As part of the LPO gating analysis, potential LPO clients must carefully assess the generally applicable risks, ramifications and ethical concerns that are inherent in offshoring legal work and that accompany — and may outweigh — the benefits of LPO. Some key risks and ethical considerations peculiar to an LPO arrangement include:
- risk of unauthorized disclosure of confidential information;
- liability concerns related to the unauthorized practice of law;
- unintended or inadvertent waiver of the attorney-client privilege, including assessment of if and when the privilege will apply;
- possible lack of robust procedures to identify and resolve conflicts of interest;
- recognition, when applicable, of the need for client consent;
- fee-sharing arrangements and client disclosure; and
- compliance with export control laws with respect to offshoring information regarding US-originated inventions for patent drafting services.
Most LPO demand in the United States currently involves low-value, labor-intensive legal services, such as legal transcription, document conversion, legal coding and indexing and legal data entry. For the most part, these services are supplied by India-based LPO providers. As the LPO industry matures, however, the nature of outsourced legal work is expected to ascend the value chain.
Researchers at ValueNotes, for example, estimate that in 2006, India’s LPO industry generated US $146 million in revenue. They project industry revenue to grow to US $640 million by 2010, at which time LPO firms in India are expected to employ over 32,000 India-based professionals. Another research company, Evalueserve, is more conservative in its LPO projections; but the fact that LPO is likely to become a sizable mainstay in the US legal services market is increasingly difficult to question.
India’s emerging prominence in LPO is not surprising, given the nation’s remarkable success as a global supplier of information technology outsourcing (ITO) and business process outsourcing (BPO). More recently, many US companies have engaged in what are known as knowledge process outsourcing (KPO) transactions, which leverage India’s vast pool of highly skilled, well-educated workers to perform knowledge-driven or “high end” processes that require specialized domain expertise. Legal process outsourcing is actually a specialized form of KPO.
Its enormous reservoir of well-qualified, English-speaking lawyers and paralegals helps to explain why India is a strikingly successful source of LPO. From a cost — as well as a quality — perspective, Indian legal professionals are extremely competitive. Typically, for example, they command salaries that are 80 percent to 90 percent less than those of their US counterparts. And India’s professional labor pool shows no sign of shrinking. Approximately 80,000 new Indian lawyers graduate each year from law schools. These graduates are particularly well-suited to service US-based legal needs because, like the United States and the United Kingdom, India’s legal system follows the common law model. The nation’s rapidly modernizing legal and regulatory environment, too, is based on the US/UK model of jurisprudence.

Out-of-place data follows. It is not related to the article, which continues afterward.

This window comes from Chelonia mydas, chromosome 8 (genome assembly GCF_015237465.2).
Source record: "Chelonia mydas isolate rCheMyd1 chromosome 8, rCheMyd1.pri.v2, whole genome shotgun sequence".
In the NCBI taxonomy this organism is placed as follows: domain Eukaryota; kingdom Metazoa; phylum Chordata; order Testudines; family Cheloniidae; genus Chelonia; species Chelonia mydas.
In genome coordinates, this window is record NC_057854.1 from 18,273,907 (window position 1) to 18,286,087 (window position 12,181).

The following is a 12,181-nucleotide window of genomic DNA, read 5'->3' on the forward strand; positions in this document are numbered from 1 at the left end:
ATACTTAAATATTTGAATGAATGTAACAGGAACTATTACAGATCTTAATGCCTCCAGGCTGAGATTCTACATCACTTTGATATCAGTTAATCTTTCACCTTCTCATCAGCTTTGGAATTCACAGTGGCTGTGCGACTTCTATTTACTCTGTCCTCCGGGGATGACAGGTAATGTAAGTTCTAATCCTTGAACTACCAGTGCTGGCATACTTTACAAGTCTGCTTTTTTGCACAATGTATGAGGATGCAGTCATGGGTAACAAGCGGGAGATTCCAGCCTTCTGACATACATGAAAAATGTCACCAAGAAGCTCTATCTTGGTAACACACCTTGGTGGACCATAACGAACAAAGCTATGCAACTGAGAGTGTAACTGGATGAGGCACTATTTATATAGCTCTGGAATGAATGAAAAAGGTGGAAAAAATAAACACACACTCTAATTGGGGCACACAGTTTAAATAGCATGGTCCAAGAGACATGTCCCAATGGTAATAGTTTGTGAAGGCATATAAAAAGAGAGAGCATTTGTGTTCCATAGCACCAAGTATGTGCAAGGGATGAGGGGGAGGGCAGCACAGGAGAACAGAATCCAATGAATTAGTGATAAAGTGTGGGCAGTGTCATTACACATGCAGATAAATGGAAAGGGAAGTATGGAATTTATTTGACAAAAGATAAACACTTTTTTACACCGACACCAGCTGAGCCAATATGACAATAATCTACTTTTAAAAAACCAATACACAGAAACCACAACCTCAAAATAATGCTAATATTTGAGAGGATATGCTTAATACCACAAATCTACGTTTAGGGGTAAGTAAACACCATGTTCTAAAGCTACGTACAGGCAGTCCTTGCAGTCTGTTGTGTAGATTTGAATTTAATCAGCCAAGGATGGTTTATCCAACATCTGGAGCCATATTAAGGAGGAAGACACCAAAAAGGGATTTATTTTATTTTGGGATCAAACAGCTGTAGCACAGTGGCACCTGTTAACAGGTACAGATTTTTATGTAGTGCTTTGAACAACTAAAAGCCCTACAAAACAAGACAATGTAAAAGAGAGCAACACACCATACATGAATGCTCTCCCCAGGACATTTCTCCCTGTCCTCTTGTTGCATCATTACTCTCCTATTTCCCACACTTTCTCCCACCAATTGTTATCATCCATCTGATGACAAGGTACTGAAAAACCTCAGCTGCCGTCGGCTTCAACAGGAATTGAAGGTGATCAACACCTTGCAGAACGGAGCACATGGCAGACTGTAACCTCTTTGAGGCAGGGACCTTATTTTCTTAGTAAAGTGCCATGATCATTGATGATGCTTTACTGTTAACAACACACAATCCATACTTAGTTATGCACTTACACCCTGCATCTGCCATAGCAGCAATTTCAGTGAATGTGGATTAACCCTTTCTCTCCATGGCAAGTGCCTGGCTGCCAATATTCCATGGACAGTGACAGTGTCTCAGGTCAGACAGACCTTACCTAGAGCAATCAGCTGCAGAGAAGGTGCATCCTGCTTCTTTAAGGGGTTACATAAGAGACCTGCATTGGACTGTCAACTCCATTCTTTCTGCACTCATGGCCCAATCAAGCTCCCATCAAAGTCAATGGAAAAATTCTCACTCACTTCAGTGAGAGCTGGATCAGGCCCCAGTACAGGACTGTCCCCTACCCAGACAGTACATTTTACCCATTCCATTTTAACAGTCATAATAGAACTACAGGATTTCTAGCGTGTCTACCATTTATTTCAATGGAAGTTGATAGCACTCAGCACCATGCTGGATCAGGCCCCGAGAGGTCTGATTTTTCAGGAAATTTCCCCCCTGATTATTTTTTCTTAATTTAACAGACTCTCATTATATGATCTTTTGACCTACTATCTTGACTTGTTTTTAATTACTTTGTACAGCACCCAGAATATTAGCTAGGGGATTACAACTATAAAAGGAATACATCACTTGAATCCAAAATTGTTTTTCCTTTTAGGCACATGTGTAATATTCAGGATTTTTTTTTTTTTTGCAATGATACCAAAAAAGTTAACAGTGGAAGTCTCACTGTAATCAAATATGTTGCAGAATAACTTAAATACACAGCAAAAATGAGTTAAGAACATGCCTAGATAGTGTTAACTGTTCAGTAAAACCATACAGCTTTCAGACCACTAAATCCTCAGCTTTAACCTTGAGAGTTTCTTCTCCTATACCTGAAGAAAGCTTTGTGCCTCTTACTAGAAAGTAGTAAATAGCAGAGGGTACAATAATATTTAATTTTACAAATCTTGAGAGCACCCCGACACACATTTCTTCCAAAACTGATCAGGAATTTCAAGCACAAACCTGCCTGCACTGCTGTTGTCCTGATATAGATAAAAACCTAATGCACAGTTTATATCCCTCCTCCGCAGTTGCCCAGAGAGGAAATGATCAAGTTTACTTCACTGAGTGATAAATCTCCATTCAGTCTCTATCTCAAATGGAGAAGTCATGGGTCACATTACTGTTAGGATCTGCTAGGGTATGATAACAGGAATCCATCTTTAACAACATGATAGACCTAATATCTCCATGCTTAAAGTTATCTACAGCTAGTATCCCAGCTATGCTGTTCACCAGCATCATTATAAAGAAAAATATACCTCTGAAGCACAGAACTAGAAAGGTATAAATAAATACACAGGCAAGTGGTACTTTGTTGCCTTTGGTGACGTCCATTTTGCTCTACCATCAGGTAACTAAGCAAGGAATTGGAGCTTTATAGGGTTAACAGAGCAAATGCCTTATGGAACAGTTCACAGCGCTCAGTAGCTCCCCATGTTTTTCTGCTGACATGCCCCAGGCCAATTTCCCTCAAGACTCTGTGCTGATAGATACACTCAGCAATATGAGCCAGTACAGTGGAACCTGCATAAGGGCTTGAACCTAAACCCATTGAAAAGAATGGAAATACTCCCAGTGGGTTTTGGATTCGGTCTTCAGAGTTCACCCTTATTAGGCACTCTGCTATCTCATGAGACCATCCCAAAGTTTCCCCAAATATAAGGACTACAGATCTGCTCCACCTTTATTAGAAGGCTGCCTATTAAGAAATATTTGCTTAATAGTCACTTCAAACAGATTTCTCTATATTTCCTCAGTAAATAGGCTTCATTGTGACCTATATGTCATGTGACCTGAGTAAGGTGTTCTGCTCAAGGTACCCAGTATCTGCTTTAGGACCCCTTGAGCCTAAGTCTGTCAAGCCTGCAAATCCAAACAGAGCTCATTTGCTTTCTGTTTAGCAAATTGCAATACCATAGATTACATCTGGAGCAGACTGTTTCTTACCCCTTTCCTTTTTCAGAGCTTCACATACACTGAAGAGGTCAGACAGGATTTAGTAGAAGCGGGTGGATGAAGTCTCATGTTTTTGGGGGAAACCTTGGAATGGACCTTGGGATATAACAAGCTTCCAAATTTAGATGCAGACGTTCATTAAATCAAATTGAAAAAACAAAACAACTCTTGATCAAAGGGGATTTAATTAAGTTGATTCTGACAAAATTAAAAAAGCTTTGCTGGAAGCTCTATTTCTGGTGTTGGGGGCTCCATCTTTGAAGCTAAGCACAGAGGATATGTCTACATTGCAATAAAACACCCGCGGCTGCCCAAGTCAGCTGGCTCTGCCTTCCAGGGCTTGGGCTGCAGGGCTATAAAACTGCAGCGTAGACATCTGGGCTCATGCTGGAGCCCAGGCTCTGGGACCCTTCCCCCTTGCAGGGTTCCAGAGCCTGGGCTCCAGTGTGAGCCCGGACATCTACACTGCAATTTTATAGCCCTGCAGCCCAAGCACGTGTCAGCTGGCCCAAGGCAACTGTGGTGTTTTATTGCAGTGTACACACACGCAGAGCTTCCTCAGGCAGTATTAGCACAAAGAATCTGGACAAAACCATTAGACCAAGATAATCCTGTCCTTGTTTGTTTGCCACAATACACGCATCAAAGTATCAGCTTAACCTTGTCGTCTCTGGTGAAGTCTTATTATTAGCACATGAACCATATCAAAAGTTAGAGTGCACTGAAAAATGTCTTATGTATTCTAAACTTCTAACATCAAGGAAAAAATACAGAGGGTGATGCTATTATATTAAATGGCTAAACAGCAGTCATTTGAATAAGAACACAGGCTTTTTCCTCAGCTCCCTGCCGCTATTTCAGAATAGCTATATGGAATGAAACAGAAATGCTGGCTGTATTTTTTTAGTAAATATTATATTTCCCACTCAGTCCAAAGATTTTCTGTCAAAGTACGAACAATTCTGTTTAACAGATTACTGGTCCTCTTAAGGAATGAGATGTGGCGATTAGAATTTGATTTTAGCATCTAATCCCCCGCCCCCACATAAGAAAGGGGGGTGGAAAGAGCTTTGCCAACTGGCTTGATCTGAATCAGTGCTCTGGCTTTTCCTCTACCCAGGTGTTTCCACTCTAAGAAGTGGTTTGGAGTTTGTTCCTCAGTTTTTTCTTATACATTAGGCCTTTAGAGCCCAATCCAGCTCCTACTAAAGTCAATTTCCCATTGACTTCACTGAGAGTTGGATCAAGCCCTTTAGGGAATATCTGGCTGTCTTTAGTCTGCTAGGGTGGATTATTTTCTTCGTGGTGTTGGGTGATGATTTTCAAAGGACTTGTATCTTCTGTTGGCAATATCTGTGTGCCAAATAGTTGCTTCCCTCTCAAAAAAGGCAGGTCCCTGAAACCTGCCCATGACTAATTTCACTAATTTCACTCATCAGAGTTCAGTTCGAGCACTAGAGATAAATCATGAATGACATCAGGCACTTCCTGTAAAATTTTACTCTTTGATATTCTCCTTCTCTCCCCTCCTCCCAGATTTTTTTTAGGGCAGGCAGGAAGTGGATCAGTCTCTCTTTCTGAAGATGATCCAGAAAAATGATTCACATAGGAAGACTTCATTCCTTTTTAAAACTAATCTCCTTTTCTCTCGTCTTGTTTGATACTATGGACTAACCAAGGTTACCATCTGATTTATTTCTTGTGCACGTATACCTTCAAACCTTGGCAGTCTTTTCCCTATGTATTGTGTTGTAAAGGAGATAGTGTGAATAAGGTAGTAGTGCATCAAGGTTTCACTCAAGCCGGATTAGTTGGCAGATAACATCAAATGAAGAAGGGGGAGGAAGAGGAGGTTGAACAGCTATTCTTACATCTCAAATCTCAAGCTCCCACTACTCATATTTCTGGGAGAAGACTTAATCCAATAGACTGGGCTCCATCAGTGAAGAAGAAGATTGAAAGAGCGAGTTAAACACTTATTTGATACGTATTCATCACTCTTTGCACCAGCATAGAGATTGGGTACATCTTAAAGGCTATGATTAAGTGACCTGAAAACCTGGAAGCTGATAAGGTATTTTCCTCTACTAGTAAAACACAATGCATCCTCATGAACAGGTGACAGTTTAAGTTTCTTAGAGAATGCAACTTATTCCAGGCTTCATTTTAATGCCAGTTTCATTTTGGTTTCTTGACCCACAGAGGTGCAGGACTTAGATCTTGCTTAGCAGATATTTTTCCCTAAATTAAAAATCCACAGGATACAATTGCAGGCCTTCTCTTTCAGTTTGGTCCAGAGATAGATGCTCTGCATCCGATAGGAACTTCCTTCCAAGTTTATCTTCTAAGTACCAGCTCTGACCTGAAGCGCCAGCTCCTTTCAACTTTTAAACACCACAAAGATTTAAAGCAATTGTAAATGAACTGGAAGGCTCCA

Currently, LPO demand in India is primarily met by two service delivery models. These models include captive centers operated by US corporations and law firms (such as those established by GE, Cisco, Oracle, DuPont and Bickel & Brewer); and third-party LPO firms that provide legal services to US corporations and law firms (for example, niche firms such as Pangea3, Qusilex, and Lexadigm that only provide legal services, and multi-service firms such as Infosys and WNS that provide legal services in addition to other BPO offerings). Variations of these models will emerge as the Indian LPO industry matures and evolves to better service its customers.
Each of the two LPO models has specific advantages and risks that must be evaluated relative to a particular LPO strategy. LPO customers should be prepared to adopt different delivery models, taking into account numerous variables such as the nature and scope of the activities to be offshored; previous offshoring experience; a qualitative due-diligence review of potential providers’ work; issues regarding security and control of confidential or privileged information; risk tolerance; and tax considerations and budgetary constraints.
Clearly, LPO can present a viable alternative to companies seeking to reduce their legal costs. Successful LPO implementation, however, demands thorough consideration and careful accounting of the engagement’s circumstances and needs. A company considering an LPO must objectively evaluate the potential initiative’s unique gating issues, especially those relating to its specific value proposition, the generally applicable risks of any LPO, the offshore location and the provider involved, and the type of LPO model best suited to the customer’s needs.